Andhra Pradesh H.C : Where assessee filed a defective return, Assessing Officer could not have proceeded to make ex parte assessment under section 144 without serving notice under section 139 (2) or under section 148

High Court Of Andhra Pradesh

CIT, Andhra Pradesh-I, Hyderabad Vs. Bake Food Products (P.) Ltd.

Assessment Year : 1986-87

Section : 144, 139, 148

Goda Raghuram And M.S. Ramachandra Rao, JJ.

I.T. T. A. No. 34 Of 2000

August 21, 2012

JUDGMENT

M.S. Ramachandra Rao, J. – This appeal is filed under Section 260A of the Income Tax Act, 1961 (hereinafter referred to as the “Act”) by the Revenue challenging the order dated 24-04-2000 in I.T.A.No.1699/Hyd/95 (Hyderabad ‘A’ Bench).

The facts giving rise in filing of this appeal are as under:

(a) The respondent/assessee filed its return of income for the assessment year 1986-87 on 30-06-1986 admitting a loss of Rs. 16,27,167/-. Notice under Section 143(2) of the Act was issued fixing the date of hearing on 01-11-1988. There was no response to this notice. A detailed letter was issued by the Assistant Commissioner of Income-Tax, Central Circle-III, Hyderabad (the assessing officer) on 07-12-1988 to the assessee stating that the return was not accompanied by the audited balance sheet and profit and loss account and sought an explanation from the assessee as to various discrepancies noticed in the books of account by 14.12.1988. This letter was served on the same date. The assessee requested a month’s time for furnishing the details. The assessee was granted time up to 27-12-1988. Subsequently, the assessee filed another letter on 27-12-1988 requesting time up to the end of February 1989. The assessee later filed another letter on 10-01-1989 requesting time up to 15-02-1989 on which date it said it would submit the reply to the letter issued on 07-12-1988. On 06-02-1989, a representative of the assessee appeared and requested time up to 13-02-1989, which was granted. As the assessee had not furnished any information even after giving of three months time and as the assessing officer felt that the assessment was getting barred by limitation by 31-03-1989 vide order dated 20-03-1989, he completed the assessment based on the information available on record to the best of his judgment under section 144 of the Act. He made various additions on account of the discrepancies as per the provisional account and the figures shown in the earlier year. He assessed that the net taxable income of the assessee as Rs. 30,50,800/- and directed the assessee to pay tax, surcharge and interest of Rs. 27,62,879/-.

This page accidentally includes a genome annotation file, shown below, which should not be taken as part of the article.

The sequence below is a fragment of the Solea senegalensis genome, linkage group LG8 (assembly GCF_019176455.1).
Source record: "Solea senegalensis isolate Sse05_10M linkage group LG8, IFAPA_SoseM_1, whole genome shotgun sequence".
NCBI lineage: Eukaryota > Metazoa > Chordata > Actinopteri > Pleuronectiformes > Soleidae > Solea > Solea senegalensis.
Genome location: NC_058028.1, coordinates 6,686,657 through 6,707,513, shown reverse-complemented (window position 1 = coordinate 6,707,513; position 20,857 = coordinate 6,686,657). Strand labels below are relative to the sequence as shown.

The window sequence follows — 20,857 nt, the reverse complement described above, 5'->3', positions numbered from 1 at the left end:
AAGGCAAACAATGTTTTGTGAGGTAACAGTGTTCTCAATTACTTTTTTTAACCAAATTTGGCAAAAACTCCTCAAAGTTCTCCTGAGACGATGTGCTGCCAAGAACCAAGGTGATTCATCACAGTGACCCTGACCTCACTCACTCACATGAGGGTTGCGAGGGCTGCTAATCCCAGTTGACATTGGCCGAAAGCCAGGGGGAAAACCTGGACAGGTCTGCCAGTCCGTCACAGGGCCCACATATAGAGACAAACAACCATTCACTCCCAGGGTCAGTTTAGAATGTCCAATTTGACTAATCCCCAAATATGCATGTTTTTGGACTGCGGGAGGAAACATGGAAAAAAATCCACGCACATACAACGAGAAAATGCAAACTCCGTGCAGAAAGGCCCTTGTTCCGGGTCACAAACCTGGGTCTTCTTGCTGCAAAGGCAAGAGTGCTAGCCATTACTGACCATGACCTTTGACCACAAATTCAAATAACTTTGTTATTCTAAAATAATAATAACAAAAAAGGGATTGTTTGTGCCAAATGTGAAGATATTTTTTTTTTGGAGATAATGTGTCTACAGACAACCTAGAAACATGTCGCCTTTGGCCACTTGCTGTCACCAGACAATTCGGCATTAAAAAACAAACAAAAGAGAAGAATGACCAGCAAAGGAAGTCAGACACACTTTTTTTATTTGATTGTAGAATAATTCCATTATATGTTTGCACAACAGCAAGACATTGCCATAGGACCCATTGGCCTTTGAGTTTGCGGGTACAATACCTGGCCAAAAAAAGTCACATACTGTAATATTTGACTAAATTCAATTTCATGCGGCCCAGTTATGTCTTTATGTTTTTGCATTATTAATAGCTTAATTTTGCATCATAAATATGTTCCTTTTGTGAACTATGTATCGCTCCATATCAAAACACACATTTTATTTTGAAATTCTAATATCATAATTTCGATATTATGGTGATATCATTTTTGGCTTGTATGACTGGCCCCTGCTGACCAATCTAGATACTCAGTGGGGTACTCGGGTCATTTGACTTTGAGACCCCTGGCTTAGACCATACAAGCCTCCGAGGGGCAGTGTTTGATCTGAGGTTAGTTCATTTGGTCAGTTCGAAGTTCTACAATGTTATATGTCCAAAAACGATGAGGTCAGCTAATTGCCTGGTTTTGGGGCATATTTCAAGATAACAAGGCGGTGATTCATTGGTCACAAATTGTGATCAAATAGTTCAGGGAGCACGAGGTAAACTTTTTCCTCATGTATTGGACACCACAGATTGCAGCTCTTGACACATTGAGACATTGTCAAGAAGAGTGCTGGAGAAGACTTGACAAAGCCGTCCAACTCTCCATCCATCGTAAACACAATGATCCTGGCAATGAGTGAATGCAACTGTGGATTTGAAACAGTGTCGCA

(b) The assessee filed an appeal to the Commissioner of Income Tax (Appeals-II), Hyderabad against the order of assessment dated 20-03-1989 contending that the assessment made was unjust, that the assessing officer erred in drawing adverse inference on account of discrepancies, that the additions made to the income of the assessee were unwarranted and prayed that the additions made be deleted. It contended that the audit for the year end of 30-06-1985 is still not completed on account of closing down the activity group as a whole and that the unit was seized by the APSFC. It also contended that the Company was dormant during the year and depreciation was admissible even in the case of a dormant company and that there was no production and certain minimum expenditure has to be incurred to maintain the Company.

(c) After considering the contentions to the parties, the C.I.T. (Appeals-II), Hyderabad, by order dated 31-08-1995 held that the assessment completed under Section 144 of the Act by the assessment officer is not in accordance with law and deserves to be annulled. He relied on a circular No. 281, dated 22-09-1980 issued by the C.B.D.T. Para 27-4 (VI), sub-clause (VI) of which provided as under: